[In the NEM, at least] Business consumption of electricity dwarfs residential consumption of electricity


In my presentation at the CEC’s Clean Energy Summit back on 19th July 2017, I spoke about some aspects of how I see we’ve been doing a pretty poor job of managing this broad energy transition to maximise the upsides, and minimise the downsides.  In separate posts (which I’ll try to collect here under this “Energy Transition” category on WattClarity) I’ll be discussing various points in more detail.

In this post, I wanted to copy in the following chart from AEMO’s “2017 Electricity Forecasting Insights” report that I used on the day to illustrate how business use of electricity dwarfs residential use:

2017-8-18-AEMOElectricityForecastingInsights

Yet this is not what an unknowledgeable outsider would assume, if they were to gauge by percentage of coverage in the mainstream media (and even on social media).  Over the past decade I have come to the view that this aspect of poor energy literacy has led to unenvisaged consequences as we walk down the path of this energy transition.

In the chart AEMO provides on this page, we see that business sector annual consumption in the NEM was a little lower than 130,000GWh in 2016 (note that I don’t believe this covers the volume of consumption represented by new upstream compression of gas for export via LNG – this would be roughly 7,000GWh).  In the same way, AEMO provides a chart on this page for residential electricity consumption shows it to be a little under 60,000GWh in 2017.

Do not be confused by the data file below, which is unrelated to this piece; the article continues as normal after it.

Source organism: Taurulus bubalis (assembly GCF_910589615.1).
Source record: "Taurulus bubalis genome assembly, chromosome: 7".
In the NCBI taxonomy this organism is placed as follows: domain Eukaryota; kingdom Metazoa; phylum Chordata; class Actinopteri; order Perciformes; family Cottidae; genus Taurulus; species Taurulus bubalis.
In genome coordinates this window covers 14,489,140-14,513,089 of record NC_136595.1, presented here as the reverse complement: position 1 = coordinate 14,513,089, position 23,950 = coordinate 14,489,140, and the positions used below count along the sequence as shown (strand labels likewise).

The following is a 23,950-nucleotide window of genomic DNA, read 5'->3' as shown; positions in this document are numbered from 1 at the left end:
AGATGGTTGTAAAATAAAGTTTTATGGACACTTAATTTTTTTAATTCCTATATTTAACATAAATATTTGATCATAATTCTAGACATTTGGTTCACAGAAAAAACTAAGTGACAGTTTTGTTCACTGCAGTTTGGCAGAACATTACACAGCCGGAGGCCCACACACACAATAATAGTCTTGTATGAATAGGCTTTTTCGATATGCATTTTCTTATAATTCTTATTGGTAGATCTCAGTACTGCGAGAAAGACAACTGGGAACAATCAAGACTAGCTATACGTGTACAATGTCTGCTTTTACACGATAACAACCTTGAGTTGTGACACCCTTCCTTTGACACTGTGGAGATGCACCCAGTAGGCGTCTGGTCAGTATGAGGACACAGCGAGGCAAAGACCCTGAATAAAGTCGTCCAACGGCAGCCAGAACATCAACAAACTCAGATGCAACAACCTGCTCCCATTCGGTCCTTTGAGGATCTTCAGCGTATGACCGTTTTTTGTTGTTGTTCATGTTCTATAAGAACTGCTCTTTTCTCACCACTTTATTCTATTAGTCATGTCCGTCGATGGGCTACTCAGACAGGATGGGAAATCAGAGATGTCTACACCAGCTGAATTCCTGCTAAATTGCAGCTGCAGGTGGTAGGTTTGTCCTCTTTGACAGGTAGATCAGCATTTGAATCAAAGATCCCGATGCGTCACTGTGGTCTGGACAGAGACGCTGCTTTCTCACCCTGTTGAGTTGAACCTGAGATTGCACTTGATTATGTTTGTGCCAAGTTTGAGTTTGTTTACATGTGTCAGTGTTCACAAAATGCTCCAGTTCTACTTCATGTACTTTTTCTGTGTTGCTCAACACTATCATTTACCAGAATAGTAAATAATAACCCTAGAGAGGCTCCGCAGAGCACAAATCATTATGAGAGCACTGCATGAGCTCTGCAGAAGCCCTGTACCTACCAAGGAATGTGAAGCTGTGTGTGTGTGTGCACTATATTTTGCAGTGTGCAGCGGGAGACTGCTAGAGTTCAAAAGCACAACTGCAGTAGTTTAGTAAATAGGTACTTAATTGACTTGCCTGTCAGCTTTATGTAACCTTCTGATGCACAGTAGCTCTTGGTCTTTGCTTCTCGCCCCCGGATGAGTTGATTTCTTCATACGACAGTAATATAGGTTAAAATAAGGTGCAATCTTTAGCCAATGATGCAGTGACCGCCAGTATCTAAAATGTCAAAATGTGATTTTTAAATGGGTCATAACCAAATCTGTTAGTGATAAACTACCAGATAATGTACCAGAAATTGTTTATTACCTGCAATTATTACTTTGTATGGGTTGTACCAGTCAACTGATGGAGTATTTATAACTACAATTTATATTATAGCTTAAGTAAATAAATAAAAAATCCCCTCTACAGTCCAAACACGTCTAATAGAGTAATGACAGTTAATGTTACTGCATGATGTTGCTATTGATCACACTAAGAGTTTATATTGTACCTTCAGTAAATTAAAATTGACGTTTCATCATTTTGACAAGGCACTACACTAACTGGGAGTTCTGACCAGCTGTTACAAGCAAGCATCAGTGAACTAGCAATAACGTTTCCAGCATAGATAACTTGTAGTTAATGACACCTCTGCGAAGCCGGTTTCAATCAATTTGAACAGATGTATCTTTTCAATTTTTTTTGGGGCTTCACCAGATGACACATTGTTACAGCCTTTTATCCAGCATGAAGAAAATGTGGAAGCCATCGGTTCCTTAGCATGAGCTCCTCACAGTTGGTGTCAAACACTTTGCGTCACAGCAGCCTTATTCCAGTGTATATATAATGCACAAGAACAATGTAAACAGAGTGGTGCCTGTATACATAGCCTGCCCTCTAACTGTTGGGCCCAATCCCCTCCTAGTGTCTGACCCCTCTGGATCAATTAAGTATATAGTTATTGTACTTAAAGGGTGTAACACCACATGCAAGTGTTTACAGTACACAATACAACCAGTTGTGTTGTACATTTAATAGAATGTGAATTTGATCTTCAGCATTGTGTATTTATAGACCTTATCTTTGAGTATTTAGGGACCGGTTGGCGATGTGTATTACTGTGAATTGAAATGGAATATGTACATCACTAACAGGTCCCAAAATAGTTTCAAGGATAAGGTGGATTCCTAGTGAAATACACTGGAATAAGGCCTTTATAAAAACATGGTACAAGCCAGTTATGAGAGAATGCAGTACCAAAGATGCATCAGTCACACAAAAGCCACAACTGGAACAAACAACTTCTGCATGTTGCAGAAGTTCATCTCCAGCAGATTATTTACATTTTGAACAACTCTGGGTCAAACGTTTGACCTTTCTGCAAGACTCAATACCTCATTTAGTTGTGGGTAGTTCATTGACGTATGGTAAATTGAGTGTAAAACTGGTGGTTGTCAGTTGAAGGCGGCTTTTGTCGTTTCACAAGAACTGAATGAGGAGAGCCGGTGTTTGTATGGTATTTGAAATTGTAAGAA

The main take-away, here, is that Business Sector annual electricity consumption is more than twice that of Residential Sector electricity consumption.

It is my belief that the current high share of electricity consumption across various sectors has arisen in the NEM (and similarly in the WEM, as well) for a variety of reasons – including:
1)  the natural resources our country is blessed with especially in proportion to the small scale of our population,
2)  historically positive government policies aimed at helping the country benefit from this resource base, and
3)  our historically low cost of energy on the back of large volumes of coal-fired generation.

This starting position is meaning unique challenges for us in this energy transition.

I believe that this ratio is not as skewed in a number of other locations around the worldSome of our informed readers might like to provide some comparisons in comments below?

About the Author

Paul McArdle
One of three founders of Global-Roam back in 2000, Paul has been CEO of the company since that time. As an author on WattClarity, Paul's focus has been to help make the electricity market more understandable.

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